Language Selection

English French German Italian Portuguese Spanish

EU lawmakers threaten open source

Filed under
OSS

The European Commission has proposed a law that could allow criminal charges to be pressed against businesses using software that is believed to infringe upon another company's intellectual property (IP).

The proposed directive, which was adopted by the European Commission last month, would allow criminal sanctions against "all intentional infringements of an IP right on a commercial scale".

Richard Penfold, a partner at law firm DLA Piper Rudnick Gray Cary, said last week that the proposed directive could "quite possibly" allow the imprisonment of the boss of a company that is using infringing software, although it would depend on whether the defendant can argue that the infringement was unintentional.

Although it is unusual for companies to target the users of software, rather than its manufacturers, there is one well-known example — the cases brought by the SCO Group against car maker DaimlerChrysler and auto-parts retailer AutoZone over their use of Linux. SCO claimed that AutoZone infringed on SCO Unix copyrights through its use of Linux and that DaimlerChrysler had breached its contract with SCO.

Ross Anderson, the chair of the Foundation for Information Policy Research, said the proposed directive could help SCO or other companies in future IP infringement cases against open source software.

"In future somebody like SCO will have another course of action open to them — the threat of criminal charges. This threat would enable SCO to cast a larger legal cloud," said Anderson.

The European branch of the Free Software Foundation (FSF) was also worried that SCO could use the directive to its advantage. Joachim Jakobs from FSF Europe said that not only could company managers face being tried in a criminal court, but SCO could also be allowed to join the criminal investigation — as the directive calls for "Joint Investigation Teams", where the holder of the IP rights in question can assist the criminal investigation.

But Paul Stevens, a partner at Olswang, said it was unlikely that software users would be affected by the directive, as any company that pursues criminal cases against users is likely to suffer from the bad publicity.

"It's not that often that companies who have IP rights pursue cases against users," he said. "Most IP owners want you to continue buying their product and to continue dealing with them. If they started threatening someone with prison or a criminal record, how do you think their customers will feel?"

The proposed directive, which has not yet been approved by the European Parliament, includes various penalties to those caught infringing IP rights four years' imprisonment; fines; seizure and destruction of the offending goods; closure of the establishment used to commit the offence; a ban on engaging in commercial activities; and denial of access to legal aid.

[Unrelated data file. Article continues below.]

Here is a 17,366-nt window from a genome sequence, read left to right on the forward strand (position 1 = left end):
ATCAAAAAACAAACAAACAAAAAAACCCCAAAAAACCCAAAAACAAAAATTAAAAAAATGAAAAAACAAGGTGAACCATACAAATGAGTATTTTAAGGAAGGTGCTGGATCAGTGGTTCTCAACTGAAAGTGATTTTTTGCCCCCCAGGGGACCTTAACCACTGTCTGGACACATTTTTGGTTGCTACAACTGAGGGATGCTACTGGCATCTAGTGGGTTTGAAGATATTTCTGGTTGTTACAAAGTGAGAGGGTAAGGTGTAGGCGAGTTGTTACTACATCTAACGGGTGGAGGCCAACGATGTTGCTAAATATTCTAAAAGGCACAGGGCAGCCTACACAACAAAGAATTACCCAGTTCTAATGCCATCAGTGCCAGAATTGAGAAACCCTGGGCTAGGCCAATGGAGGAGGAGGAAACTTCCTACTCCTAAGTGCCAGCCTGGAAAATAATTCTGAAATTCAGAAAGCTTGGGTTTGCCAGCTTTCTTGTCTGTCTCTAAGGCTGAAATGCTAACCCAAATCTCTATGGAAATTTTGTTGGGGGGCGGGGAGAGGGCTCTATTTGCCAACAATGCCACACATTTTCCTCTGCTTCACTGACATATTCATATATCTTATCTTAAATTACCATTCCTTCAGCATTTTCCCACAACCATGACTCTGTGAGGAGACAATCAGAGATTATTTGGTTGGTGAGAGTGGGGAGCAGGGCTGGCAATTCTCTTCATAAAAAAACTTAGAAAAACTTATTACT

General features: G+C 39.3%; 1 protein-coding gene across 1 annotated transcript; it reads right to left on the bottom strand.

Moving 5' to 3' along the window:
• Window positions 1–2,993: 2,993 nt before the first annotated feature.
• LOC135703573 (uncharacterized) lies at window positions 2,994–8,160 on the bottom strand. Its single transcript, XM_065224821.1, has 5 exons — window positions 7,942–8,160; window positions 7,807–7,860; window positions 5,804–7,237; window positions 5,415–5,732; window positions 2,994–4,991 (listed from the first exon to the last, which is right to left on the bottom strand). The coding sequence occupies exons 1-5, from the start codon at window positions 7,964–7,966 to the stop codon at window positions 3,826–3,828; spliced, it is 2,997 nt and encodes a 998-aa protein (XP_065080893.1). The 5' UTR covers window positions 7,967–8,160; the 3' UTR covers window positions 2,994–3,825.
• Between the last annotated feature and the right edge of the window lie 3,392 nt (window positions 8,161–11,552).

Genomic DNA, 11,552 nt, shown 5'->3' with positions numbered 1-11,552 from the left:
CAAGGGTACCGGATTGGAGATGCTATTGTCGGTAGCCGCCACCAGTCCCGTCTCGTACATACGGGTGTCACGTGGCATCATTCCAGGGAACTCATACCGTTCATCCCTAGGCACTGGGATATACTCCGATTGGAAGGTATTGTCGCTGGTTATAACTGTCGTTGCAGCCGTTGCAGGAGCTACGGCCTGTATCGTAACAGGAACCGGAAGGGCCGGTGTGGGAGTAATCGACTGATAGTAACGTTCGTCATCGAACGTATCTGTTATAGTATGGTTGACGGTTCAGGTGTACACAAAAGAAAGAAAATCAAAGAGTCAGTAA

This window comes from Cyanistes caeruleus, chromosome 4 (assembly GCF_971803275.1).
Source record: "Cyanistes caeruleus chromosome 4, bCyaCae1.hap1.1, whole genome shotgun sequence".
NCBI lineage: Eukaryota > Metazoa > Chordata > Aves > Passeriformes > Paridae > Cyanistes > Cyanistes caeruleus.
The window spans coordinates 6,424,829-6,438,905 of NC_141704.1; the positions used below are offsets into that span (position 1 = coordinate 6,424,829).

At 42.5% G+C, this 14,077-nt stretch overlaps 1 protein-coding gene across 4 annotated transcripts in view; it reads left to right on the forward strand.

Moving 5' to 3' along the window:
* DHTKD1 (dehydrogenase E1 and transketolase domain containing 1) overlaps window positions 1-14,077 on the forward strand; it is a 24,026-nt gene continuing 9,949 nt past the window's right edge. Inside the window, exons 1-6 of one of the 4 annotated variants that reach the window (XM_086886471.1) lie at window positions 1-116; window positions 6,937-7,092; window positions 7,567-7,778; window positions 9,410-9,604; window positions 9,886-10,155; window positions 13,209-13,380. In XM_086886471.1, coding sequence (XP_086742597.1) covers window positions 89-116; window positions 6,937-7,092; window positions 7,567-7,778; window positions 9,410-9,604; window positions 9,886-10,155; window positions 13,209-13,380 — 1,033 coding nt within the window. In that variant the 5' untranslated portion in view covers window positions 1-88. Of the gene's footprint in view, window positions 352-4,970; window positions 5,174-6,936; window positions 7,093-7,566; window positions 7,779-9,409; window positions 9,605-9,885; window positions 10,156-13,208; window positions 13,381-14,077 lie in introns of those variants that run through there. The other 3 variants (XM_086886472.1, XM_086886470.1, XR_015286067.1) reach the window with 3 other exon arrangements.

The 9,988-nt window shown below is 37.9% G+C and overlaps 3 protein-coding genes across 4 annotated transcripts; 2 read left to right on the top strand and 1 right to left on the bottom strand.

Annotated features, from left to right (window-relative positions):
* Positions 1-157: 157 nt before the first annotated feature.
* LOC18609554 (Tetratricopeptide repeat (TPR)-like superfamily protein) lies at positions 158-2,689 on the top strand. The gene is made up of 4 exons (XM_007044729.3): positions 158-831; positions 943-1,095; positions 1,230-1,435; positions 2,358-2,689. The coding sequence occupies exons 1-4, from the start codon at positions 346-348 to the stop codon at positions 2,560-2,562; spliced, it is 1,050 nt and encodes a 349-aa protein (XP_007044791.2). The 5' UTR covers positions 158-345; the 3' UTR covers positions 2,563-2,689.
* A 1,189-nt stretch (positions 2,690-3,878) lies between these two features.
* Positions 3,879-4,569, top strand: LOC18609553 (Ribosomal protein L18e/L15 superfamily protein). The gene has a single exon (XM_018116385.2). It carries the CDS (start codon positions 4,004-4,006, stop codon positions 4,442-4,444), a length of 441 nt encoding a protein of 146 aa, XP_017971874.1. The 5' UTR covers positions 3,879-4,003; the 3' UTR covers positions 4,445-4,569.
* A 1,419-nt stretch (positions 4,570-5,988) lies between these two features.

The proposal is described as a "European Parliament and Council directive on criminal measures aimed at ensuring the enforcement of IP rights". For more information on this law and how it may impact free software, file sharers and patent infringement lawsuits, please click here.

By Ingrid Marson
ZDNet UK

More in Tux Machines

today's leftovers

'Turbo Boost Max 3.0' and Mesa 17.2.4

  • Turbo Boost Max 3.0 Support For Skylake Fixed With Linux 4.15
    The platform-drivers-x86 updates have been sent in for Linux 4.15 and include a range of improvements for Intel hardware support. One of the bigger items is support for Skylake CPUs with Turbo Boost Max 3.0.
  • Mesa 17.2.4 Graphics Stack Lands for Ubuntu 16.04 LTS and Ubuntu 17.10 Gamers
    Canonical's Timo Aaltonen reports on the availability of the Mesa 17.2.4 open-source graphics drivers stack on the X-SWAT updates PPA for Ubuntu 16.04 LTS and Ubuntu 17.10 systems. Ubuntu systems have always lagged behind the development of the Mesa 3D Graphics Library, the Linux graphics stack containing open-source drivers for Intel, AMD Radeon, and Nvidia GPUs, but they usually catch up with it through a specially crafted PPA (Personal Package Archive) repository that can be easily installed by users.

OSS Leftovers

  • The Future of Marketing Technology Is Headed for an Open-Source Revolution
  • Edging Closer – ODS Sydney
    Despite the fact that OpenStack’s mission statement has not fundamentally changed since the inception of the project in 2010, we have found many different interpretations of the technology through the years. One of them was that OpenStack would be an all-inclusive anything-as-a-service, in a striking parallel to the many different definitions the “cloud” assumed at the time. At the OpenStack Developer Summit in Sydney, we found a project that is returning to its roots: scalable Infrastructure-as-a-Service. It turns out, that resonates well with its user base.
  • Firefox Quantum Now Available on openSUSE Tumbleweed, Linux 4.14 Coming Soon
    Users of the openSUSE Tumbleweed rolling operating system can now update their computers to the latest and greatest Firefox Quantum web browser.
  • Short Delay with WordPress 4.9
    You may have heard WordPress 4.9 is out. While this seems a good improvement over 4.8, it has a new editor that uses codemirror.  So what’s the problem? Well, inside codemirror is jshint and this has that idiotic no evil license. I think this was added in by WordPress, not codemirror itself. So basically WordPress 4.9 has a file, or actually a tiny part of a file that is non-free.  I’ll now have to delay the update of WordPress to hack that piece out, which probably means removing the javascript linter. Not ideal but that’s the way things go.

Red Hat and Fedora Leftovers